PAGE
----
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Longman
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« Reply #8 on: March 28, 2019, 07:37:37 PM »
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Once the floor pan was unstitched, I set about removing the rusty floor from the car. It was almost a basket case, most of the floor just fell out with little resistance. We left the subframe attached to help with alignment. Surprisingly, the inner sills were really good, with no signs of rust, nice to have a win every now and then.








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Longman
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« Reply #9 on: March 28, 2019, 07:41:56 PM »
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Once the floor was removed and everything cleaned up, the new floor was installed. It was a mammoth task, taking the best part of 2 days, but thanks to a mate (on ya NES304), it was accomplished. Over the following weeks, I finished the welding, did some patching around the rear seat mount and stripped the rear pans and coated them in rust reformer. The pans were perfect, no rust anywhere.











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Billy Blackarrow
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« Reply #10 on: March 28, 2019, 07:51:24 PM »
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Does your other half know you are using her good stool Wink Grin Grin. Looks alot better with a floor in .
 Billy
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BILLY BLACKARROW
Longman
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« Reply #11 on: March 28, 2019, 07:52:38 PM »
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Once the main floor was done, onto the boot floor. The rust was removed from the rails, the insides cleaned and sprayed, then patches made up and welded in.  As the car is modified, I wanted to fit a steel VS commodore fuel tank, so a frame was welded up and installed, then the remainder of the floor was fabricated in 1.6mm steel. I acknowledge the help of a great mate, Micka Imrie, who is not a member, for his assistance and awesome metal skills.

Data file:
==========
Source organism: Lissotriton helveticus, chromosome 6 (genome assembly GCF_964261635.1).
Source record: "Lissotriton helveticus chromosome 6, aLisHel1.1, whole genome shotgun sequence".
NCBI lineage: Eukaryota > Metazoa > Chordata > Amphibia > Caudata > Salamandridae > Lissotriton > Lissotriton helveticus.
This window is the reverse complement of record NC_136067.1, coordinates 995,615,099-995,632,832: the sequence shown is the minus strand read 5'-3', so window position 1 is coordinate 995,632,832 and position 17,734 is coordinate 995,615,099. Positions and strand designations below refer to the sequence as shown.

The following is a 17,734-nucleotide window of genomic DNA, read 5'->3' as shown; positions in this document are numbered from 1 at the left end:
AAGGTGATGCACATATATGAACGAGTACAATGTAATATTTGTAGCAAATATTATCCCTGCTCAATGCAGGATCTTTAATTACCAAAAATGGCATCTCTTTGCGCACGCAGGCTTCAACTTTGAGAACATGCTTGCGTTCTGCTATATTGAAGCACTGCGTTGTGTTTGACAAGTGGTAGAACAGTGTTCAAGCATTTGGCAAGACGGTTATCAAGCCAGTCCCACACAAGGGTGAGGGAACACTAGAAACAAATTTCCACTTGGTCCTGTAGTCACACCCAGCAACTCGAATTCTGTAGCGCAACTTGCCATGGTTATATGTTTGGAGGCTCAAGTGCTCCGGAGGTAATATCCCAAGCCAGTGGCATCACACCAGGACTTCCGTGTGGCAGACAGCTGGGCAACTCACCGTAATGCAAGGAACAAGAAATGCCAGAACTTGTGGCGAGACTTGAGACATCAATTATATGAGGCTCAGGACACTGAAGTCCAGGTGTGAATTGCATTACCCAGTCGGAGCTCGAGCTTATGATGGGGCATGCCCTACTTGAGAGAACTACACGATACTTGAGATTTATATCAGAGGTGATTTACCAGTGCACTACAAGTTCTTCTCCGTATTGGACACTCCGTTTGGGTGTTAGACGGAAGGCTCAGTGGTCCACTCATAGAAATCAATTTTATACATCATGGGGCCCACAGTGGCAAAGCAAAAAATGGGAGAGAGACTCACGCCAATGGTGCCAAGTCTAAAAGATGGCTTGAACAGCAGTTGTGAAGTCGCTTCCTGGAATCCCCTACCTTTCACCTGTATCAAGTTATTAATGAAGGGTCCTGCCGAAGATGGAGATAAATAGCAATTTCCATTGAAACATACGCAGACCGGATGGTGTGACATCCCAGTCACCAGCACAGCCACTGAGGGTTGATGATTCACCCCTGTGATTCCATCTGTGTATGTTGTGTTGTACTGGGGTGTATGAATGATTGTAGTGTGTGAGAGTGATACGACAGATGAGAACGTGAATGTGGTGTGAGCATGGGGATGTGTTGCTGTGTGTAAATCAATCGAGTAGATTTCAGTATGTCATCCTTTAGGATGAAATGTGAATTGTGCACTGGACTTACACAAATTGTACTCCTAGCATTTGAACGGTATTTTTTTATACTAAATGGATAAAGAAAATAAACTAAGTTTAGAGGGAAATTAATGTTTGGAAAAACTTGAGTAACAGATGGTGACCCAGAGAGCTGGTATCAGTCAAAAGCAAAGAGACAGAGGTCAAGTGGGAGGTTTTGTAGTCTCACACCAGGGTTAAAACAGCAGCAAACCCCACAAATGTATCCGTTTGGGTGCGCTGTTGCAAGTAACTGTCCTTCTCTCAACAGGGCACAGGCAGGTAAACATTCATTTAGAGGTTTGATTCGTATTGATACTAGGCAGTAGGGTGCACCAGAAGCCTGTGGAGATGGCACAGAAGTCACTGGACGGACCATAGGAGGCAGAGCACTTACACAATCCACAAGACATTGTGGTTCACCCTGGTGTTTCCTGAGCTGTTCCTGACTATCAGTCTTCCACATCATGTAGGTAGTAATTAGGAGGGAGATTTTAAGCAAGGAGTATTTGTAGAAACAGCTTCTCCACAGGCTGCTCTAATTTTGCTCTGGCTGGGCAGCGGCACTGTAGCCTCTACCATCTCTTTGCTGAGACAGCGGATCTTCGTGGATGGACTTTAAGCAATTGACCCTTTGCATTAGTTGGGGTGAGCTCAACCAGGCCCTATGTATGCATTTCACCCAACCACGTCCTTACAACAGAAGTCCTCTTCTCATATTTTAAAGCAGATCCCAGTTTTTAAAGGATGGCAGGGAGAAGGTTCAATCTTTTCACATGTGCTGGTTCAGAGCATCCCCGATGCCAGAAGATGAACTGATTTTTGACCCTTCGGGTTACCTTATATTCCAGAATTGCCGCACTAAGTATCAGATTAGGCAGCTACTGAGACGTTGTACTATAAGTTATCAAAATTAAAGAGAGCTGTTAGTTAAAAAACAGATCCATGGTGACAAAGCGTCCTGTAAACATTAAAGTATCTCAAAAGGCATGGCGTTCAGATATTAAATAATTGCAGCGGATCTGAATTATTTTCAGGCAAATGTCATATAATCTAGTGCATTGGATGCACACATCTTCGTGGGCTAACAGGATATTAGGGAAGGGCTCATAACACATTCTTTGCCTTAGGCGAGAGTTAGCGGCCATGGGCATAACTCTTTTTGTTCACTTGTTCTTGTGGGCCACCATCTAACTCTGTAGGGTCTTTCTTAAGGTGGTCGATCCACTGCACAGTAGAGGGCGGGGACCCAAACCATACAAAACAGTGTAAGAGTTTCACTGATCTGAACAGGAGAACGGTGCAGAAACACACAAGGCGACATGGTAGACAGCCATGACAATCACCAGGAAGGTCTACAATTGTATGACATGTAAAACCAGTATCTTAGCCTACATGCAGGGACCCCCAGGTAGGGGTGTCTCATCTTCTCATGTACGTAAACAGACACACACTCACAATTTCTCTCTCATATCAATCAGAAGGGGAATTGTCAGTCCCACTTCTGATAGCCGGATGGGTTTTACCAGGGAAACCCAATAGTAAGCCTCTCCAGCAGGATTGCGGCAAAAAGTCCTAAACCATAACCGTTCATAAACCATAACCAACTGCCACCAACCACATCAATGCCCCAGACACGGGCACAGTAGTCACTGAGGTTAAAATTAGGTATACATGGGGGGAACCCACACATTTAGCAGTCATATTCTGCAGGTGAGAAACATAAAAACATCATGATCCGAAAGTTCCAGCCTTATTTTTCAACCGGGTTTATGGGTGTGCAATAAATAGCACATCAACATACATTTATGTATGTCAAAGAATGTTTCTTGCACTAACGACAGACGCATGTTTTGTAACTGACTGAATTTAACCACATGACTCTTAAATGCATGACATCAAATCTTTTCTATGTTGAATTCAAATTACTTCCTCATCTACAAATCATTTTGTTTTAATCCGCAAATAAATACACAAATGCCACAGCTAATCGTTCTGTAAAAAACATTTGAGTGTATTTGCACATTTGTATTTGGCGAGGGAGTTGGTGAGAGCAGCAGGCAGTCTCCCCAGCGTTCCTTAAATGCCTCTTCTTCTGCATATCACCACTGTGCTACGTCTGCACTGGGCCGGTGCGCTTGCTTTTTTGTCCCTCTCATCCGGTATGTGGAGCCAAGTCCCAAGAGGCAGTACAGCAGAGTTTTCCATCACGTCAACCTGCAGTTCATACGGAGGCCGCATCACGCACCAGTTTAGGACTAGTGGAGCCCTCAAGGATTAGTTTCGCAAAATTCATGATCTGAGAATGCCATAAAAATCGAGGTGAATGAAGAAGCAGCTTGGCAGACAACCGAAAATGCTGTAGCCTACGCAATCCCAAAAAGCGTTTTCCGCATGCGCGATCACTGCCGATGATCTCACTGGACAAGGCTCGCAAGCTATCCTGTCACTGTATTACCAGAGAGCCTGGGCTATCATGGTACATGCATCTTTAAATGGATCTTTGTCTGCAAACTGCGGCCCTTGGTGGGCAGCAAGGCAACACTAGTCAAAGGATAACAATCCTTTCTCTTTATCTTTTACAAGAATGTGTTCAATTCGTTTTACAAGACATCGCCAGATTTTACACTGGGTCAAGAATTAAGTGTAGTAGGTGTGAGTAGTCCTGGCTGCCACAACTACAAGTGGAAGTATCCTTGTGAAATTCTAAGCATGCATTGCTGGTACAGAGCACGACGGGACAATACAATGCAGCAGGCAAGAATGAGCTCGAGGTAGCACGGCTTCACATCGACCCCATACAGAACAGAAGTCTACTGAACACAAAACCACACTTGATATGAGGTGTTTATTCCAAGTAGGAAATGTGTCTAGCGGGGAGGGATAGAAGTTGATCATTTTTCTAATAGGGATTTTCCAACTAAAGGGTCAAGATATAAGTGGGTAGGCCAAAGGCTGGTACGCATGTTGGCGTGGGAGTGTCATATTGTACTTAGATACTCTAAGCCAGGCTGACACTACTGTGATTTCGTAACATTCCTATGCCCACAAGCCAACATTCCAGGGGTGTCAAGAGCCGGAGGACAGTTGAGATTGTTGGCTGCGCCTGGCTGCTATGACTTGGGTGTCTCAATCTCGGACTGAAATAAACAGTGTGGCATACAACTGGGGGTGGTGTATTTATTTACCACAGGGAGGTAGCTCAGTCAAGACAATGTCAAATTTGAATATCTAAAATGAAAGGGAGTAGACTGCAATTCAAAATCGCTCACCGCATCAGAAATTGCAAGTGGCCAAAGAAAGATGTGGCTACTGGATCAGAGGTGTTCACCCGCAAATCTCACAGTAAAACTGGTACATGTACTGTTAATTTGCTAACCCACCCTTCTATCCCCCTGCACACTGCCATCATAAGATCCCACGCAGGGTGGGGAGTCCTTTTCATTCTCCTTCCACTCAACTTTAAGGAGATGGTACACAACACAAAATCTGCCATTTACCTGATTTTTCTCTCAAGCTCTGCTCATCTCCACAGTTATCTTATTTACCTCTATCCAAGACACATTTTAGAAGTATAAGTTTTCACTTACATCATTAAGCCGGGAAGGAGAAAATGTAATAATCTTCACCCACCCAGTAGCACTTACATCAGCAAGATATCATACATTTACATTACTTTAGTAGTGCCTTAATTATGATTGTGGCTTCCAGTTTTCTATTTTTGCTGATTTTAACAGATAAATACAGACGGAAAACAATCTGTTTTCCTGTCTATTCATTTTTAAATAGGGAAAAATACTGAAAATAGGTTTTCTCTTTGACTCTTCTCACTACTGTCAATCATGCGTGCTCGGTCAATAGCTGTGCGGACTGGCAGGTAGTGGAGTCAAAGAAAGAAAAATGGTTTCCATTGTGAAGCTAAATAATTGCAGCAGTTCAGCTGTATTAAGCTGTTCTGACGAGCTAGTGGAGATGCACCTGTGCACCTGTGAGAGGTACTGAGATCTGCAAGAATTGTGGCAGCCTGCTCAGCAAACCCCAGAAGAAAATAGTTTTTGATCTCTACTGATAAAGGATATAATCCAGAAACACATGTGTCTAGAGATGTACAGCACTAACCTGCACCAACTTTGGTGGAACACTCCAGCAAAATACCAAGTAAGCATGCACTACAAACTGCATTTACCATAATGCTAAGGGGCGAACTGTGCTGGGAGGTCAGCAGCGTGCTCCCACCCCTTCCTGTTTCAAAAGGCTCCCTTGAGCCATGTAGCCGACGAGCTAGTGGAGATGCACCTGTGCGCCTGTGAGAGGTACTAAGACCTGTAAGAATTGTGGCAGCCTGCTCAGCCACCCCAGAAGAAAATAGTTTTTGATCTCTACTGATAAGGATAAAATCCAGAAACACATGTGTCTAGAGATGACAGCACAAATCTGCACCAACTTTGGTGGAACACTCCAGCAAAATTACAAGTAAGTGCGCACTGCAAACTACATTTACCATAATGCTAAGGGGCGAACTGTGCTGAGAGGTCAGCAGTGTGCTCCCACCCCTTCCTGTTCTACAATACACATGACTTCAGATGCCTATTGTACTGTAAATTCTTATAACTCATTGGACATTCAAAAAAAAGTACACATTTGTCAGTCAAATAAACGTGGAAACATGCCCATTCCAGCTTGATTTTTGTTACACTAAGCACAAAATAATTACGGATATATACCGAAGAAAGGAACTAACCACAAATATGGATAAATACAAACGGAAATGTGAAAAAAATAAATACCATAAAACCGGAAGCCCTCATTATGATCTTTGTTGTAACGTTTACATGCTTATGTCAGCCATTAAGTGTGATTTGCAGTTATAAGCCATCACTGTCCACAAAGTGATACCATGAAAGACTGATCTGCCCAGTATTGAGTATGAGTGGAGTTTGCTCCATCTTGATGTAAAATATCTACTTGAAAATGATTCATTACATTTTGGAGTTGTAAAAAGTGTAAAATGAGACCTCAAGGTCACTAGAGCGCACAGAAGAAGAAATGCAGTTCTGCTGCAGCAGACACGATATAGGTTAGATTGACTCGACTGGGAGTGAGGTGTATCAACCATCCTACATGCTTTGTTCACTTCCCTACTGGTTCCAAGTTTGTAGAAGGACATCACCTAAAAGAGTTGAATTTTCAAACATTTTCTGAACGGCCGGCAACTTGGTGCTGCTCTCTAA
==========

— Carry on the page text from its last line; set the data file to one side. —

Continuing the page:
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Longman
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« Reply #12 on: March 28, 2019, 07:53:48 PM »
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Does your other half know you are using her good stool Wink Grin Grin. Looks alot better with a floor in .
 Billy

Haha, The car is vintage, the stool antique. What's the difference?
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Longman
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« Reply #13 on: March 28, 2019, 08:06:18 PM »
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I took a break for a few days whilst waiting for some poly strip discs to arrive off ebay (I could not afford to have the car sandblasted unfortunately, not if I wanted to stay married), so I turned my attention to the diff. I scored the diff in a trade, it's already been shortened to suit the model, has had HR saddles grafted and is a VB-VC 10 bolt Salisbury with 2.60:1 LSD centre (perfect for a cruiser, not a racer). I stripped it down and checked internals, all good. I discarded the original commodore brakes and refurbished a set of VS commodore rear brake calipers, and bought new DBA T2 slottted rotors. I know it's typically best to choose your wheels before having the diff done, but as I'm on a tight budget and not tubbing the car, it was not a major concern.

















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Longman
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« Reply #14 on: March 28, 2019, 08:16:21 PM »
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Around the same time I was working on the diff, a member of this forum had a change of heart and advertised a setup for an FC to suit a 304. HR front end with engine mounts done and rear mounted commodore rack done. I could not pass up that deal, so purchased it (thanks a million SCOOP).  I got it home, stripped it, had it sandblasted and powder coated. I put in KMAC lowered springs (thanks Pete Mallaby) and replaced all the bushes. I refurbished a set of VS calipers and it came with brand new T2 rotors and bearings. Very happy with how it turned out.








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Longman